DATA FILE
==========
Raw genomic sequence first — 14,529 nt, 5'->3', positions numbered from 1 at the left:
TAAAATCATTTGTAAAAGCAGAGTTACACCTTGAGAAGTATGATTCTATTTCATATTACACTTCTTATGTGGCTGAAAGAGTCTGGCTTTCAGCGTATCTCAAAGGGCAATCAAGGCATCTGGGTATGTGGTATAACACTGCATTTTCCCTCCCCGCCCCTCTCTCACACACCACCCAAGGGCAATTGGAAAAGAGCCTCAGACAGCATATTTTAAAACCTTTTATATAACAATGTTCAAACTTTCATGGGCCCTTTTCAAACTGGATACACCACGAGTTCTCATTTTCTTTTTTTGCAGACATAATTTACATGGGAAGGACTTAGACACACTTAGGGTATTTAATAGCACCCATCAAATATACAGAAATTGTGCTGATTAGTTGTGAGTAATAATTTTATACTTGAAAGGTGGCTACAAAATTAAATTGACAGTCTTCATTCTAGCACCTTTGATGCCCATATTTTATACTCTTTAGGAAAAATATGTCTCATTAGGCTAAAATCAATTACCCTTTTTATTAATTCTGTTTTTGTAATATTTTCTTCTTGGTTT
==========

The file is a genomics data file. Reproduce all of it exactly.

Raw genomic sequence first — 14,529 nt, 5'->3', positions numbered from 1 at the left:
TAAAATCATTTGTAAAAGCAGAGTTACACCTTGAGAAGTATGATTCTATTTCATATTACACTTCTTATGTGGCTGAAAGAGTCTGGCTTTCAGCGTATCTCAAAGGGCAATCAAGGCATCTGGGTATGTGGTATAACACTGCATTTTCCCTCCCCGCCCCTCTCTCACACACCACCCAAGGGCAATTGGAAAAGAGCCTCAGACAGCATATTTTAAAACCTTTTATATAACAATGTTCAAACTTTCATGGGCCCTTTTCAAACTGGATACACCACGAGTTCTCATTTTCTTTTTTTGCAGACATAATTTACATGGGAAGGACTTAGACACACTTAGGGTATTTAATAGCACCCATCAAATATACAGAAATTGTGCTGATTAGTTGTGAGTAATAATTTTATACTTGAAAGGTGGCTACAAAATTAAATTGACAGTCTTCATTCTAGCACCTTTGATGCCCATATTTTATACTCTTTAGGAAAAATATGTCTCATTAGGCTAAAATCAATTACCCTTTTTATTAATTCTGTTTTTGTAATATTTTCTTCTTGGTTT